10. Statistical Analyses of Scatterplots to Identify Important Factors in Large-Scale Simulations, 1: Review and Comparison of Techniques

    SciTech Connect

    Kleijnen, J.P.C.; Helton, J.C.

    1999-03-24

    The robustness of procedures for identifying patterns in scatterplots generated in Monte Carlo sensitivity analyses is investigated. These procedures are based on attempts to detect increasingly complex patterns in the scatterplots under consideration and involve the identification of (i) linear relationships with correlation coefficients, (ii) monotonic relationships with rank correlation coefficients, (iii) trends in central tendency as defined by means, medians and the Kruskal-Wallis statistic, (iv) trends in variability as defined by variances and interquartile ranges, and (v) deviations from randomness as defined by the chi-square statistic. The following two topics related to the robustness of these procedures are considered for a sequence of example analyses with a large model for two-phase fluid flow: the presence of Type I and Type II errors, and the stability of results obtained with independent Latin hypercube samples. Observations from analysis include: (i) Type I errors are unavoidable, (ii) Type 11errors can occur when inappropriate analysis procedures are used, (iii) physical explanations should always be sought for why statistical procedures identify variables as being important, and (iv) the identification of important variables tends to be stable for independent Latin hypercube samples.

  11. On statistical methods for analysing the geographical distribution of cancer cases near nuclear installations.

    PubMed

    Bithell, J F; Stone, R A

    1989-03-01

    There is great public concern, often based on anecdotal reports, about risks from ionising radiation. Recent interest has been directed at an excess of leukaemia cases in the locality of civil nuclear installations at Sellafield and Sizewell, and epidemiologists have a duty to pursue such information vigorously. This paper sets out to show that the epidemiological methods most commonly used can be improved upon. When analysing geographical data it is necessary to consider location. The most obvious quantification of location is ranked distance, though other measures which may be more meaningful in relation to aetiology may be substituted. A test based on distance ranks, the "Poisson maximum test", depends on the maximum of observed relative risk in regions of increasing size, but with significance level adjusted for selection. Applying this test to data from Sellafield and Sizewell shows that the excess of leukaemia incidence observed at Seascale, near Sellafield, is not an artefact due to data selection by region, and that the excess probably results from a genuine, if as yet unidentified cause (there being little evidence of any other locational association once the Seascale cases have been removed). So far as Sizewell is concerned, geographical proximity to the nuclear power station does not seem particularly important. PMID:2592896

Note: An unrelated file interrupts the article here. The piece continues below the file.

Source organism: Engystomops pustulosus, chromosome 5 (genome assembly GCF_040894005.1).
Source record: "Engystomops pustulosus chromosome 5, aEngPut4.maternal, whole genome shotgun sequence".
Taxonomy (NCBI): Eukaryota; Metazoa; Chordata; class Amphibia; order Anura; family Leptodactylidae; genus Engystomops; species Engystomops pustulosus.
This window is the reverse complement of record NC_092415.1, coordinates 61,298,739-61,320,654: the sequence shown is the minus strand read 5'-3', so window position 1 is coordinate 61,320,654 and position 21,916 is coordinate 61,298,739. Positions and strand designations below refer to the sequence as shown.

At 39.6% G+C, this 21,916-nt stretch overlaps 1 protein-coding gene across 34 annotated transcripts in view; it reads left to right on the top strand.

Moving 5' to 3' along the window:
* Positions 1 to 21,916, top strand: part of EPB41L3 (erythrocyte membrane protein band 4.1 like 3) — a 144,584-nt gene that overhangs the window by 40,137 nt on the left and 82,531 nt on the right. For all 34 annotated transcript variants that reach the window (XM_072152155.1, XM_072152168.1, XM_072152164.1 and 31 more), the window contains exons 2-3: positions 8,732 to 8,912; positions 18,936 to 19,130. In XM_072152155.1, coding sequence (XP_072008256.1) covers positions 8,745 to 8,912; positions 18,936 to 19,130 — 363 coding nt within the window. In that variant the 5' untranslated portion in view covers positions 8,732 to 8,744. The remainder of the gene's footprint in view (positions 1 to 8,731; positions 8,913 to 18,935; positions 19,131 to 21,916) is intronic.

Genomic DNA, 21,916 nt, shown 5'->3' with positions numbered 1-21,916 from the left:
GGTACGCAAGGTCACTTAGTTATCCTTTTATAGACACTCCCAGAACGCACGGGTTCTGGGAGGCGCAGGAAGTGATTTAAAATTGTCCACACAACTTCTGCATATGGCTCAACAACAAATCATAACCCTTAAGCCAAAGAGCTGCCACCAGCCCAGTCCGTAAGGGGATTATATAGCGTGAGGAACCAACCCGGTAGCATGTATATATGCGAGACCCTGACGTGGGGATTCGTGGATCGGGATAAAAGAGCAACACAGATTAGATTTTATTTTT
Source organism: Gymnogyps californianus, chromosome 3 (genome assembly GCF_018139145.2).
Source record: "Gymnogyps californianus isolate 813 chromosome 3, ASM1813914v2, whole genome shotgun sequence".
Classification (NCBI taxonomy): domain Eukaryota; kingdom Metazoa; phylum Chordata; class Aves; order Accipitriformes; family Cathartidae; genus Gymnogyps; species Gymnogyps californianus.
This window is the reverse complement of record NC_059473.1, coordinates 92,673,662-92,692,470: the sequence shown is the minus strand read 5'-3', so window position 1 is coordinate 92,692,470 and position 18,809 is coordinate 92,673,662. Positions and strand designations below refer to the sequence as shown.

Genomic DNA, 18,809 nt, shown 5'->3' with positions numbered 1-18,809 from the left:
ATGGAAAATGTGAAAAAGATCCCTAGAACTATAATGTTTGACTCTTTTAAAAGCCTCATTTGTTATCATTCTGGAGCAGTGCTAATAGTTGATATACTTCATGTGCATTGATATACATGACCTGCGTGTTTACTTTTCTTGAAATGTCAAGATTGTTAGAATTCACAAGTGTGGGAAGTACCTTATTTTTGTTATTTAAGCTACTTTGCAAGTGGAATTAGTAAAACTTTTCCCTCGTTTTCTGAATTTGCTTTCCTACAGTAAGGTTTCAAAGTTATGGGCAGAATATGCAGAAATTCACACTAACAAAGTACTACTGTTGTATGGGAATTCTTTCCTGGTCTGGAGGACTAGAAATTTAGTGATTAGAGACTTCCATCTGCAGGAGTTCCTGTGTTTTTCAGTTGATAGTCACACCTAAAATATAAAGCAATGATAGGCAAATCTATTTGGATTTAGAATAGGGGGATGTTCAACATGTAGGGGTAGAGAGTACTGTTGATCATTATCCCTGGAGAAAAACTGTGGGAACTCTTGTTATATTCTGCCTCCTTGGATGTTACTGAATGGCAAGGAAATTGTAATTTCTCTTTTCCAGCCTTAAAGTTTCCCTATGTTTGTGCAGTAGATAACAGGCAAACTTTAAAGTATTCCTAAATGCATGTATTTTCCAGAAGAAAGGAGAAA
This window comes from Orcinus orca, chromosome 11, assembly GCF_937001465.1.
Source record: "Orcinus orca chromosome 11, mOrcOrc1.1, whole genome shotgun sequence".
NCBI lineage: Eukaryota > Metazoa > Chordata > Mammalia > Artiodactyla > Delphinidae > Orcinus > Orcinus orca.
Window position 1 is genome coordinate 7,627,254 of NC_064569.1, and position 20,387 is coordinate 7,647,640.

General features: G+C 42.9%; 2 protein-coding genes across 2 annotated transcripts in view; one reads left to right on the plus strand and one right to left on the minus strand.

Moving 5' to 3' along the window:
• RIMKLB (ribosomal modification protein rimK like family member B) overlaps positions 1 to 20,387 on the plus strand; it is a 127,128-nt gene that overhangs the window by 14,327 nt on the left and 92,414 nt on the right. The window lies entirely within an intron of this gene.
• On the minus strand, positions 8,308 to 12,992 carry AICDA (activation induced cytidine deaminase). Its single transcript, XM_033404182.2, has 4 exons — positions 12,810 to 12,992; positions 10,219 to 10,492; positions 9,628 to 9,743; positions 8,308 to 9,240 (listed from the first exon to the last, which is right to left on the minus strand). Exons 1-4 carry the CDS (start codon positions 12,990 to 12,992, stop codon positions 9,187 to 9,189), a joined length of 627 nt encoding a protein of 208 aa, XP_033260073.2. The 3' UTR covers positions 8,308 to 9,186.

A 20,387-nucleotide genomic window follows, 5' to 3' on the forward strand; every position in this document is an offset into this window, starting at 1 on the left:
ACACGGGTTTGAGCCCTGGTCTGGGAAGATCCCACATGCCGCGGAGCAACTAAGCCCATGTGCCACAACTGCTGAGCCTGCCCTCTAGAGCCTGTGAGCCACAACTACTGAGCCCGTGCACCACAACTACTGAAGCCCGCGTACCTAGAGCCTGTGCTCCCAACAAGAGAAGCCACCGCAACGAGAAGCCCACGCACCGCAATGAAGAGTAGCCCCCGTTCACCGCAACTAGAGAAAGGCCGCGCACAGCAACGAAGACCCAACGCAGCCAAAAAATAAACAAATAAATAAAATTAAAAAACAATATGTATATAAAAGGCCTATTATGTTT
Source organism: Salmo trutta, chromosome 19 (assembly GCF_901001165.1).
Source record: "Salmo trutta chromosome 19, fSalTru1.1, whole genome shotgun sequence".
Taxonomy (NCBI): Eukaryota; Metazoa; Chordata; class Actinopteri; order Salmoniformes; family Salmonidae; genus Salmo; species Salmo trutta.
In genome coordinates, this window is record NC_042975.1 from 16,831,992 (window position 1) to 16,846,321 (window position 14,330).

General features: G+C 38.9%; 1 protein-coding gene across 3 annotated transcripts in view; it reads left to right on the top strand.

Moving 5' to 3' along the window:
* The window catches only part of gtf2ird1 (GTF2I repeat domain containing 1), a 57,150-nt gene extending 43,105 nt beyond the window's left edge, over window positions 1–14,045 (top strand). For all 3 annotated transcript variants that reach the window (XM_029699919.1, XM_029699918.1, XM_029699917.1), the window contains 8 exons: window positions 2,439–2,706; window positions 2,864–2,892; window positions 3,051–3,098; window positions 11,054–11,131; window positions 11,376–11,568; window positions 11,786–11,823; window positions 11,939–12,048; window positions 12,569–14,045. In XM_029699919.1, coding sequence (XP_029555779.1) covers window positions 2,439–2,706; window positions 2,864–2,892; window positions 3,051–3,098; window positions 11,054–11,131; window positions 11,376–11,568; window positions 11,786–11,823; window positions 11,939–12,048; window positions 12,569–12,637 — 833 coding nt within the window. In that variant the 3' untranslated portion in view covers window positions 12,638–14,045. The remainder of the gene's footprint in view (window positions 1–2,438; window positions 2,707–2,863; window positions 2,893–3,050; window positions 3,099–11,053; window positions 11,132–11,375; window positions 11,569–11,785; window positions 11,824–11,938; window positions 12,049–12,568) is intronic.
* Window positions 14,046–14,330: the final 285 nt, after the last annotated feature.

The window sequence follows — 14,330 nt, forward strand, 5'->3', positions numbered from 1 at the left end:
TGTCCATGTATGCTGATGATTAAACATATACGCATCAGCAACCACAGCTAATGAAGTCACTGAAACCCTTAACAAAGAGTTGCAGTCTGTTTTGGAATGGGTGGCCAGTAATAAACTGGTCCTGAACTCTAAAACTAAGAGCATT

12. On statistical methods for analysing the geographical distribution of cancer cases near nuclear installations.

    PubMed Central

    Bithell, J F; Stone, R A

    1989-01-01

    There is great public concern, often based on anecdotal reports, about risks from ionising radiation. Recent interest has been directed at an excess of leukaemia cases in the locality of civil nuclear installations at Sellafield and Sizewell, and epidemiologists have a duty to pursue such information vigorously. This paper sets out to show that the epidemiological methods most commonly used can be improved upon. When analysing geographical data it is necessary to consider location. The most obvious quantification of location is ranked distance, though other measures which may be more meaningful in relation to aetiology may be substituted. A test based on distance ranks, the "Poisson maximum test", depends on the maximum of observed relative risk in regions of increasing size, but with significance level adjusted for selection. Applying this test to data from Sellafield and Sizewell shows that the excess of leukaemia incidence observed at Seascale, near Sellafield, is not an artefact due to data selection by region, and that the excess probably results from a genuine, if as yet unidentified cause (there being little evidence of any other locational association once the Seascale cases have been removed). So far as Sizewell is concerned, geographical proximity to the nuclear power station does not seem particularly important. PMID:2592896